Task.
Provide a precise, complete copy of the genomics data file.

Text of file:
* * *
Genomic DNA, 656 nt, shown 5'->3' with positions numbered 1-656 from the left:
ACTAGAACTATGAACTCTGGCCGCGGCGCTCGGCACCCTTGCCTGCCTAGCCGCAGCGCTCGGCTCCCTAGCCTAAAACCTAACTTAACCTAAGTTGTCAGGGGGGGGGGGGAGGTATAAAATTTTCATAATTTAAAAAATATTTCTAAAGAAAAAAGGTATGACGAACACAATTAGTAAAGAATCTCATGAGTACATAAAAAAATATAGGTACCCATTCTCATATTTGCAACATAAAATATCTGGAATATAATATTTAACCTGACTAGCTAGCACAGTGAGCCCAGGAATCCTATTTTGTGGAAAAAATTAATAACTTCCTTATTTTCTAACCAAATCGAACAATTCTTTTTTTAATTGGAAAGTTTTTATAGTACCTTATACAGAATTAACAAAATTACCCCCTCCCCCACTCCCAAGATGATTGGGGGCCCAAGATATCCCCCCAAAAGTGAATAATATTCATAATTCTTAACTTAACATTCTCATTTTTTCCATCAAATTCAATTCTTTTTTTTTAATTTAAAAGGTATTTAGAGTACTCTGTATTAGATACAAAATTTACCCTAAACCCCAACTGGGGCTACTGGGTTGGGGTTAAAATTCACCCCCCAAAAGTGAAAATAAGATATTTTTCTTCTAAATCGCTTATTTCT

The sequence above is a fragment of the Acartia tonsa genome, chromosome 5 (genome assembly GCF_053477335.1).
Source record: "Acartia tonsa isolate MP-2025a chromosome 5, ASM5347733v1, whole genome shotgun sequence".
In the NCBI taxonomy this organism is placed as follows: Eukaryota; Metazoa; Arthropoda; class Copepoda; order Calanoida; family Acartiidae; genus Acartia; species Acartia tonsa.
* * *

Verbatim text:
Genomic DNA, 656 nt, shown 5'->3' with positions numbered 1-656 from the left:
ACTAGAACTATGAACTCTGGCCGCGGCGCTCGGCACCCTTGCCTGCCTAGCCGCAGCGCTCGGCTCCCTAGCCTAAAACCTAACTTAACCTAAGTTGTCAGGGGGGGGGGGGAGGTATAAAATTTTCATAATTTAAAAAATATTTCTAAAGAAAAAAGGTATGACGAACACAATTAGTAAAGAATCTCATGAGTACATAAAAAAATATAGGTACCCATTCTCATATTTGCAACATAAAATATCTGGAATATAATATTTAACCTGACTAGCTAGCACAGTGAGCCCAGGAATCCTATTTTGTGGAAAAAATTAATAACTTCCTTATTTTCTAACCAAATCGAACAATTCTTTTTTTAATTGGAAAGTTTTTATAGTACCTTATACAGAATTAACAAAATTACCCCCTCCCCCACTCCCAAGATGATTGGGGGCCCAAGATATCCCCCCAAAAGTGAATAATATTCATAATTCTTAACTTAACATTCTCATTTTTTCCATCAAATTCAATTCTTTTTTTTTAATTTAAAAGGTATTTAGAGTACTCTGTATTAGATACAAAATTTACCCTAAACCCCAACTGGGGCTACTGGGTTGGGGTTAAAATTCACCCCCCAAAAGTGAAAATAAGATATTTTTCTTCTAAATCGCTTATTTCT

The sequence above is a fragment of the Acartia tonsa genome, chromosome 5 (genome assembly GCF_053477335.1).
Source record: "Acartia tonsa isolate MP-2025a chromosome 5, ASM5347733v1, whole genome shotgun sequence".
In the NCBI taxonomy this organism is placed as follows: Eukaryota; Metazoa; Arthropoda; class Copepoda; order Calanoida; family Acartiidae; genus Acartia; species Acartia tonsa.